QUITO, Oct 3 (Reuters) - Ecuador expects crude production to rise to 590,000 barrels-per-day (bpd) in 2020 after its planned withdrawal from the Organization of the Petroleum Exporting Countries (OPEC), the energy minister said on Thursday.
The Andean producer is pulling out of OPEC to free itself from quota restrictions and hike output amid a cash squeeze.
Energy Minister Carlos Perez told Reuters the withdrawal from the 14-member bloc was necessary because Ecuador was producing 548,000 bpd - above its OPEC quota of 528,000 bpd - and did not feel right being non-compliant.
“They haven’t reprimanded us, but we feel uncomfortable not respecting the agreements,” he said.
“We hope to reach 560,000 bpd this year and next year we will be at an average 590,000 bpd daily ... We need to increase production because of the economic situation ... to have enough money for investments.”
Ecuador is running a wide fiscal deficit and has a hefty foreign debt. It reached a $4.2 billion deal with the International Monetary Fund in February and cut fuel subsidies this week in a package of measures that have brought the biggest street protests in years.
Quito has bet on new oil wells in its top-producing Ishpingo-Tambococha-Tiputini block, which recorded production of 82,658 bpd this week, to help increase output.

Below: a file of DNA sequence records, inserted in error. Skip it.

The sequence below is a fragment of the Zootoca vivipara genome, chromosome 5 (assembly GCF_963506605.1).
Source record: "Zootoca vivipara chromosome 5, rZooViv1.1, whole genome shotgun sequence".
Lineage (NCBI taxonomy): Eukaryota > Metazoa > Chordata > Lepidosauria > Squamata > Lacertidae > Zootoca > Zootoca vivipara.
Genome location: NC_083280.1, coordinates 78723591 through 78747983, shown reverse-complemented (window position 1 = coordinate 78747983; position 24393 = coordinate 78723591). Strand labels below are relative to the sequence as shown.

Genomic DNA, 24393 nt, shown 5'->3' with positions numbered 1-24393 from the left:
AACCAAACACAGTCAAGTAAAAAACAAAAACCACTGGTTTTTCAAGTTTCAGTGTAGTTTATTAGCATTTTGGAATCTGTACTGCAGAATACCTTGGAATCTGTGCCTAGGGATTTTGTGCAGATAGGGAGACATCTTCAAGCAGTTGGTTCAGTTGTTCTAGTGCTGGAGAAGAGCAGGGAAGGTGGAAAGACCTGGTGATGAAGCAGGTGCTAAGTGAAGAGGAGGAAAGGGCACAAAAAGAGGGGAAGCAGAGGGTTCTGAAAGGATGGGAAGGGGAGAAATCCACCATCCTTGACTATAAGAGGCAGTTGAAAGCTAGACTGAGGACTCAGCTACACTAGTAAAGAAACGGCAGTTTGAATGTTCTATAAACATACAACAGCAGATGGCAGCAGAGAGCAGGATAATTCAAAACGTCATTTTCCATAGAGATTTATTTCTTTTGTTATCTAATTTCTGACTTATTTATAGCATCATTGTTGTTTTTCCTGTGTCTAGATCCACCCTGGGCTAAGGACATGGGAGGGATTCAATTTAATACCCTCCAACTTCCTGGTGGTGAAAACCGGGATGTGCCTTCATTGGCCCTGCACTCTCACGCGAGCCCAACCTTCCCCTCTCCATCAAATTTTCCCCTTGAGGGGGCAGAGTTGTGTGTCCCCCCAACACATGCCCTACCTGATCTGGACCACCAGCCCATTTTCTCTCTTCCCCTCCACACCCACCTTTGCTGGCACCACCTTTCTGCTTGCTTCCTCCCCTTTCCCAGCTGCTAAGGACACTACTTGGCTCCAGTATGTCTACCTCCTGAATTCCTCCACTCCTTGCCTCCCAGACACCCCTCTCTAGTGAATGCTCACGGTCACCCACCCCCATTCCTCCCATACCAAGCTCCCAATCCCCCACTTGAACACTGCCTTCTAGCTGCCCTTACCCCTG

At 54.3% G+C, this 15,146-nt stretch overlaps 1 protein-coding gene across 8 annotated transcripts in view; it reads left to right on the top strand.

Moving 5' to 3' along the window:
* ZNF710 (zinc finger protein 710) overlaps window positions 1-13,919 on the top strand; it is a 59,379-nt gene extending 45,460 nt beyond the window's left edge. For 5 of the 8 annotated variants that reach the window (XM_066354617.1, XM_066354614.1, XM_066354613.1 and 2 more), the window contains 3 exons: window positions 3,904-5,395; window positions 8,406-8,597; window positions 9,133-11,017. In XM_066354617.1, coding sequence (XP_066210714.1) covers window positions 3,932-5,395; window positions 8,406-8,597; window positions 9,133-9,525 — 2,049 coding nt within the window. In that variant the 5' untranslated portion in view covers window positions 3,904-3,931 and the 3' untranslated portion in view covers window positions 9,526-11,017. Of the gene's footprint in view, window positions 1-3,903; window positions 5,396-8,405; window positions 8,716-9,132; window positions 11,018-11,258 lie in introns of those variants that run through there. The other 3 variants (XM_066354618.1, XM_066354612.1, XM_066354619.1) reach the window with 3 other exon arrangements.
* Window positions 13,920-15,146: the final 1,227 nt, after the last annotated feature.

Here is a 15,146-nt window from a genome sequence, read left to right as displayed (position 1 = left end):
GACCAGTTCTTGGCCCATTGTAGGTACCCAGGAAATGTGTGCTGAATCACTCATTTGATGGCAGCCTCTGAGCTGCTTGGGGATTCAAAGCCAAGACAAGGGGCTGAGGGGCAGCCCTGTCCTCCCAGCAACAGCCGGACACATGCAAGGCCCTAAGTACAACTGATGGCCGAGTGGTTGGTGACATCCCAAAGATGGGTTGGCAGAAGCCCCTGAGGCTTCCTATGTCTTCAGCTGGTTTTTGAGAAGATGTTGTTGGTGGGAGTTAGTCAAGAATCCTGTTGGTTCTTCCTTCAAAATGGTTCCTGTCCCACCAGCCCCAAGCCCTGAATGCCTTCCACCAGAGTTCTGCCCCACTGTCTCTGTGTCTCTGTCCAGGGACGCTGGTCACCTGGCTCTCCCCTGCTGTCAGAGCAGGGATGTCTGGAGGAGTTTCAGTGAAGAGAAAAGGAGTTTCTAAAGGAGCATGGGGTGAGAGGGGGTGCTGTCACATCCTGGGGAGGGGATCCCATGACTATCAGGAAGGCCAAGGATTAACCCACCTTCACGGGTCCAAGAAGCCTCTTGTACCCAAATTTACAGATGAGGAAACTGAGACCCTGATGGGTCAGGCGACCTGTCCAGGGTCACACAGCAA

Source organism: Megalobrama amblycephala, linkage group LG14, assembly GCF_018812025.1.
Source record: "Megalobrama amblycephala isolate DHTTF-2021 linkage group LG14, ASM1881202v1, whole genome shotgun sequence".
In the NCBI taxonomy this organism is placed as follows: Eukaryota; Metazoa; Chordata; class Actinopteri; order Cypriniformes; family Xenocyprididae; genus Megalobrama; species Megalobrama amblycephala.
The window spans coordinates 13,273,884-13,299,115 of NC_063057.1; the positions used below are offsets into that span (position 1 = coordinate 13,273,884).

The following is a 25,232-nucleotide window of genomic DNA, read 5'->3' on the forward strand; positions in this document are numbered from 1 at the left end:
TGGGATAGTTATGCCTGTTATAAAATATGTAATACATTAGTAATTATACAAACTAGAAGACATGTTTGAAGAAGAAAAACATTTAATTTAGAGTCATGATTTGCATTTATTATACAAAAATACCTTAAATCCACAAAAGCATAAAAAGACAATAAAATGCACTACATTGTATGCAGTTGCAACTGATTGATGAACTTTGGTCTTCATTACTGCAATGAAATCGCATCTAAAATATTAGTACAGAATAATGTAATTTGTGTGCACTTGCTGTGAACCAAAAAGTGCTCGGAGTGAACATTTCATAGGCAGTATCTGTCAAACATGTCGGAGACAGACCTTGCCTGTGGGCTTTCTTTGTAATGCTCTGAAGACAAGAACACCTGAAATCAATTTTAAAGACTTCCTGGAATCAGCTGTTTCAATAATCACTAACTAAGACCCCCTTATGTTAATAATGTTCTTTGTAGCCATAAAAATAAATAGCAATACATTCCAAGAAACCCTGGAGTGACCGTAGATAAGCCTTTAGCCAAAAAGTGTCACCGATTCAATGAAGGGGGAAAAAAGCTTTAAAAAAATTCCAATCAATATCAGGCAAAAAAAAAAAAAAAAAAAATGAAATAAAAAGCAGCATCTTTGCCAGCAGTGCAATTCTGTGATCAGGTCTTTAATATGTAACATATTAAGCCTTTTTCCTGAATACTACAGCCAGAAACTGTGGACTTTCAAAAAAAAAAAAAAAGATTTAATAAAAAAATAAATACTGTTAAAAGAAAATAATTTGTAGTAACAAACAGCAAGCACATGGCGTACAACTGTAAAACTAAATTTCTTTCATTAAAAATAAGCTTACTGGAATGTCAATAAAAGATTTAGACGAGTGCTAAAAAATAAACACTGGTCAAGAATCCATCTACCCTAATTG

Perez said state oil company Petroamazonas’ budget had been slashed by $407 million this year, but it was asking for $230 million to be returned. “If not, we are going to have trouble maintaining output. If not, we will have to start stopping drills,” he said.
Ecuador’s main refinery, the 110,000 bpd Esmeraldas facility, will have a planned, 20-day stoppage in the middle of this month to repair some catalytic units, the minister added.
Authorities were also planning to launch a tender for a private company to administer and operate Esmeraldas.
“We are going to ask the companies to improve the environmental aspect, the efficiency,” he said.
“It will all be private investment,” Perez added, saying the aim was for fuel to reach the European Union’s (EU) so-called Euro 5 emissions standard.
The minister said Ecuador will in November auction rights to explore up to eight new oil blocks in a high-potential area known as Intracampos II, while next year it hopes to find foreign partners to produce heavy crude and natural gas offshore in the Gulf of Guayaquil. (Reporting by Alexandra Valencia; writing by Andrew Cawthorne; editing by Richard Pullin)
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